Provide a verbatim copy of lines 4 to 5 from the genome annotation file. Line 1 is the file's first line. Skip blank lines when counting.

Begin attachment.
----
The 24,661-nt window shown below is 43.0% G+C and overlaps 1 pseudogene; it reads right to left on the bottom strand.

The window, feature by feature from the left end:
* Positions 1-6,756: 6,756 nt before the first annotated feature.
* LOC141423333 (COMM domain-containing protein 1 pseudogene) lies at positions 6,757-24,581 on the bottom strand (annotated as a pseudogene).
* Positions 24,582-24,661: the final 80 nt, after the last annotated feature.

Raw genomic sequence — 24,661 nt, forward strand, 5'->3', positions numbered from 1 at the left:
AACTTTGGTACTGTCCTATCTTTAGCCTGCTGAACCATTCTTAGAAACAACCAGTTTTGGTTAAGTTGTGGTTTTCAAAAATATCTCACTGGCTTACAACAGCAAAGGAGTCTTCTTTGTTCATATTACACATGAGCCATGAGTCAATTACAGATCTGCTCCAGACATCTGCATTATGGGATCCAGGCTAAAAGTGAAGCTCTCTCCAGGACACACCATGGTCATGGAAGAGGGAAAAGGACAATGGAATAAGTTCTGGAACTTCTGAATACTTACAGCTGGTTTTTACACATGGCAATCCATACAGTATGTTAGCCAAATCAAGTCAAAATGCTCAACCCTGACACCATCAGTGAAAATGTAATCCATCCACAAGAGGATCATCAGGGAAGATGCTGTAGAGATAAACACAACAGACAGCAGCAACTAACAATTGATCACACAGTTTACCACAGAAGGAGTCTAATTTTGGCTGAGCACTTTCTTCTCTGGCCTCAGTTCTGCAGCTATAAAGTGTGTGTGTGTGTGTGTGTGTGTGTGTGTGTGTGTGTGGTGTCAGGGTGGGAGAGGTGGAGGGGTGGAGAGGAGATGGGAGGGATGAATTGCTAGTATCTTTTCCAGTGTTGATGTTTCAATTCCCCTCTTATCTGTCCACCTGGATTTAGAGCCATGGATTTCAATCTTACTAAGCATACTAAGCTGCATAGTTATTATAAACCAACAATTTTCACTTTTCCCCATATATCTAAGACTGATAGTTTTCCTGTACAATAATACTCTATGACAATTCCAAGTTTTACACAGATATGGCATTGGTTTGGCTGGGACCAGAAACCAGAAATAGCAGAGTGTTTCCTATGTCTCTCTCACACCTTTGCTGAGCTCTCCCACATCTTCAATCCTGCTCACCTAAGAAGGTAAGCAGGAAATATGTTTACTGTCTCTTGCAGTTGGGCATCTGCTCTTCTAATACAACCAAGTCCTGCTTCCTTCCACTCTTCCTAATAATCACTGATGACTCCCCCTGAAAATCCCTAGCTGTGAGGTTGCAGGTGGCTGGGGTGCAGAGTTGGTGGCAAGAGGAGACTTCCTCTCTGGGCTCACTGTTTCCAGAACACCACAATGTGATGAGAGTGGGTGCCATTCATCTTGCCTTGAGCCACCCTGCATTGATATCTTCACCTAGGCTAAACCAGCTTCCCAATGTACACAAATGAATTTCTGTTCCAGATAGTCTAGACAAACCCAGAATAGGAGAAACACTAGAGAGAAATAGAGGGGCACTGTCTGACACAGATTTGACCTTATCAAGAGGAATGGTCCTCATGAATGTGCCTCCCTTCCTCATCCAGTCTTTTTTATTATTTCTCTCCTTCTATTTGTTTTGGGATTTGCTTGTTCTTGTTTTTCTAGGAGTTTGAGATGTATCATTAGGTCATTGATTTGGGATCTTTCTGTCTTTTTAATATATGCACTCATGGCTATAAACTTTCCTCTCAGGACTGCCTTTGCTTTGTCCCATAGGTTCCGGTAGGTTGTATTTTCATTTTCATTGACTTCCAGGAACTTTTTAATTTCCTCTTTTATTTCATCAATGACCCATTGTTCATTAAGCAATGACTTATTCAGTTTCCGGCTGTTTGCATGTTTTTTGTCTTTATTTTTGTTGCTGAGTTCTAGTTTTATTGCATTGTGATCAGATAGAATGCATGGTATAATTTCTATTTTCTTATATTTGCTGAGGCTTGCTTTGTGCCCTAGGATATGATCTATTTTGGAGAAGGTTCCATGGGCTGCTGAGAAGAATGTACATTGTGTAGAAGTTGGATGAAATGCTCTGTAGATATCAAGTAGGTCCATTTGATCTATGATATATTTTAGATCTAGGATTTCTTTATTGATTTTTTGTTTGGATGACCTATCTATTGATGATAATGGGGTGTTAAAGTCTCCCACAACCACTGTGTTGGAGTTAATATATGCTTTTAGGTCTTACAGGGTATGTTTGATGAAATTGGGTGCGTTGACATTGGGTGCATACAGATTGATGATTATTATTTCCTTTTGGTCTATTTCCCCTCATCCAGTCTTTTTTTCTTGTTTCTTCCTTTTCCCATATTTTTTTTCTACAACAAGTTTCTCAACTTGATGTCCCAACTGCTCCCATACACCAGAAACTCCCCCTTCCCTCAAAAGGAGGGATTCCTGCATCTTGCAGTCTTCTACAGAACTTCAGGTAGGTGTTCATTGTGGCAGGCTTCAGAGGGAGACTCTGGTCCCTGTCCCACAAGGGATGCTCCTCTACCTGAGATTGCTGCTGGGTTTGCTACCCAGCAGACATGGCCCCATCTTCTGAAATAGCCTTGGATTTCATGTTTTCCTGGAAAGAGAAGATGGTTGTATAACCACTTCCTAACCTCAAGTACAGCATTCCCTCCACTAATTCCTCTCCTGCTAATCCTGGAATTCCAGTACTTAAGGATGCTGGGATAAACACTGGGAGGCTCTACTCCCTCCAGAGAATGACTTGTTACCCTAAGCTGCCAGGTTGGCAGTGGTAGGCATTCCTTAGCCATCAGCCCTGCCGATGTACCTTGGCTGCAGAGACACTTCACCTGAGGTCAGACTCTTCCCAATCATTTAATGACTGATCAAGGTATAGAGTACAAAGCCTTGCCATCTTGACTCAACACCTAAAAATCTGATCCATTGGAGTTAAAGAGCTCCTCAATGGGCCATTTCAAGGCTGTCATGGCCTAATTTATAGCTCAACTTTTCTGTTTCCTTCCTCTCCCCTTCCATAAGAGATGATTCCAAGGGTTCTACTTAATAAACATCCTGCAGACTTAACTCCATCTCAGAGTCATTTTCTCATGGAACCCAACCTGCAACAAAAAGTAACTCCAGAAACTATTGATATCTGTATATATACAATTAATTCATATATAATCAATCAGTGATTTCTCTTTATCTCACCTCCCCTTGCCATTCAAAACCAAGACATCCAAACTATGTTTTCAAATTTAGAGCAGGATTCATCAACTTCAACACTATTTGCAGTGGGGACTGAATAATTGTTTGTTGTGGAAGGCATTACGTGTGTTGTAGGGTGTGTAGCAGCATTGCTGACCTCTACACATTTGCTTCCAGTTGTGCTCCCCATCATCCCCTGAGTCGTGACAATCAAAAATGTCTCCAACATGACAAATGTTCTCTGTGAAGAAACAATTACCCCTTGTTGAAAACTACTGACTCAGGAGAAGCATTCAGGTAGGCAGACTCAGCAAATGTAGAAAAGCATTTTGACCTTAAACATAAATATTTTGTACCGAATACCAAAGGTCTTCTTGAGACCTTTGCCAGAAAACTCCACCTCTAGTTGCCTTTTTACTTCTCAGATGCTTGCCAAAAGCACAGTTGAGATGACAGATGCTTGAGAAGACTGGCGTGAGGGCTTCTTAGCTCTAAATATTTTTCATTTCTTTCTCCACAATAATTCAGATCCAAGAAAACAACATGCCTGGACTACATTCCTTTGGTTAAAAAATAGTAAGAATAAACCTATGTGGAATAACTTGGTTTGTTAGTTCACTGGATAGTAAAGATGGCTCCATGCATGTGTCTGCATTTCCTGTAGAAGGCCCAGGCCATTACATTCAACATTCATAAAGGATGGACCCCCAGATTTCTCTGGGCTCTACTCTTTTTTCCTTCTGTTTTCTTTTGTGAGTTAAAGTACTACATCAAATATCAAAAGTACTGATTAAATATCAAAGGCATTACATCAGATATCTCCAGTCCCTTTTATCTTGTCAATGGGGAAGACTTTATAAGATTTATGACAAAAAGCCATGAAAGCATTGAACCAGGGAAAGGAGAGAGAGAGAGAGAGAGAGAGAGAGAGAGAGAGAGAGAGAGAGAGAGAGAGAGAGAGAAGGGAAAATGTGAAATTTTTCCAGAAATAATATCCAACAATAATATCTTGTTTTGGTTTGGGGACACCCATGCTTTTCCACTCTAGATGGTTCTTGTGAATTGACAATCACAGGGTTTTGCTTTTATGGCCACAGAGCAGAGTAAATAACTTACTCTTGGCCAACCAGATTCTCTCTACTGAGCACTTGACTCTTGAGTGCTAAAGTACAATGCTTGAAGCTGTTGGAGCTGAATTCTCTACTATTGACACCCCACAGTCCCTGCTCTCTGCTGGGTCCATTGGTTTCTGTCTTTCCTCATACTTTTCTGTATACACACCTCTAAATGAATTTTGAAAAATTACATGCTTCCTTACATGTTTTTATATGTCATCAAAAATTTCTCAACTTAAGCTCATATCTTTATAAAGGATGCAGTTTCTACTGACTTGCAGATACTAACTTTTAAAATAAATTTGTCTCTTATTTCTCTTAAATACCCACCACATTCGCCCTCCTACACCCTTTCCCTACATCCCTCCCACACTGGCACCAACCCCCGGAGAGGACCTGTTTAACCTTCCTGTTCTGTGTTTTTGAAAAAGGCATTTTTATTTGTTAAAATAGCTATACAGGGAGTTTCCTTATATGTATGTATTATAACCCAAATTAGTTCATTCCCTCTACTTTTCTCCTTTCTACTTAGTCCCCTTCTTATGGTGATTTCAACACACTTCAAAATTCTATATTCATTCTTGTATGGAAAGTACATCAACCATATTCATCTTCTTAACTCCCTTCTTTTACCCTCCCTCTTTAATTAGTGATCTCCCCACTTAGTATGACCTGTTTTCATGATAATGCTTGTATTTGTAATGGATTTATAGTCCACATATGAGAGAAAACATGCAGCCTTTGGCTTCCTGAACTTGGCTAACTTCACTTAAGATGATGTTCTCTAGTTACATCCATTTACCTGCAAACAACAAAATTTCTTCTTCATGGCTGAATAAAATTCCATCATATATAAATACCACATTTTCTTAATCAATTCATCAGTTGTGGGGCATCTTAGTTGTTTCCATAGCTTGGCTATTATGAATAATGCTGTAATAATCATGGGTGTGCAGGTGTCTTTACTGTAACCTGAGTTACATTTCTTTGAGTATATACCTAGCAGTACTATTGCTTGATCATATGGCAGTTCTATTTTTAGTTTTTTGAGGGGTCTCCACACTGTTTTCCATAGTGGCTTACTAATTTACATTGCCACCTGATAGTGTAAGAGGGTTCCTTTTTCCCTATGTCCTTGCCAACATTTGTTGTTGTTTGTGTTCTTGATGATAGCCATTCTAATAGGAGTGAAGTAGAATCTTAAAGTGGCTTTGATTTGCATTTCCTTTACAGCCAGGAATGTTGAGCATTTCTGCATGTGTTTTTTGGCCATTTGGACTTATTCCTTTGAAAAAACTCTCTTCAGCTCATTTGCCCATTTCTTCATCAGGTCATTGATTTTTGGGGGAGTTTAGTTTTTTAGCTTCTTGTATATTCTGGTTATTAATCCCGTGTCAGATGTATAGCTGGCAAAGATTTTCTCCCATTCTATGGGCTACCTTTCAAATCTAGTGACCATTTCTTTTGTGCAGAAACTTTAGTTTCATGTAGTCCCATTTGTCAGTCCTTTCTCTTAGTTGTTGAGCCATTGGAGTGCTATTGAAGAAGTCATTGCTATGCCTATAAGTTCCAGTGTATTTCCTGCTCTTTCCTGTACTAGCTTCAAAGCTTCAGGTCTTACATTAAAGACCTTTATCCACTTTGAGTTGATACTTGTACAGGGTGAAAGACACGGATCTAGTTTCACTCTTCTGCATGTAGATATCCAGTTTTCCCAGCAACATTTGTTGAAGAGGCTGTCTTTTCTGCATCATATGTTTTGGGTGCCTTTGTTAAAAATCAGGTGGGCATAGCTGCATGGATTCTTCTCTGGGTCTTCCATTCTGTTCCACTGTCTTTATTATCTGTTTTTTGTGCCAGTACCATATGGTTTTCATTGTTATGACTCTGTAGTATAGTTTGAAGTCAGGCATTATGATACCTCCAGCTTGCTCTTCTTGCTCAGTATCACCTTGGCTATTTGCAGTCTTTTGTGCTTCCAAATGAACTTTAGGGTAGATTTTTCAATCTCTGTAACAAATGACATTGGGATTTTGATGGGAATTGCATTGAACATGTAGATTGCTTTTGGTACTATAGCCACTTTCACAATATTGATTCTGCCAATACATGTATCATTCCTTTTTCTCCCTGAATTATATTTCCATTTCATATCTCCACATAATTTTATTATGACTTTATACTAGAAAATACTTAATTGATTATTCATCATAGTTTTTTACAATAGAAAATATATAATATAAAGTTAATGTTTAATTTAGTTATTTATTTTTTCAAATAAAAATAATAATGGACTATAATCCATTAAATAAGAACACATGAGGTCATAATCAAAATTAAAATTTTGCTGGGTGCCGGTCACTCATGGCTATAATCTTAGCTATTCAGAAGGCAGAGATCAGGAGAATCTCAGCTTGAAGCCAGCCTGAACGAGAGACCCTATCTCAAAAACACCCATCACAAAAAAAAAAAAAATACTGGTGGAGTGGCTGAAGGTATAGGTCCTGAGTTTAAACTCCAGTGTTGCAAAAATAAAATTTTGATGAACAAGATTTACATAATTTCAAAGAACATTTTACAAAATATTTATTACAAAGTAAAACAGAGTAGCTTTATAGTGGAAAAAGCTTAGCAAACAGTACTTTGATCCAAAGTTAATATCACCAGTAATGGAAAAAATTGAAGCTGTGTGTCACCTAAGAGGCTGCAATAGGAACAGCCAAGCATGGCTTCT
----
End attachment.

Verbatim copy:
* LOC141423333 (COMM domain-containing protein 1 pseudogene) lies at positions 6,757-24,581 on the bottom strand (annotated as a pseudogene).
* Positions 24,582-24,661: the final 80 nt, after the last annotated feature.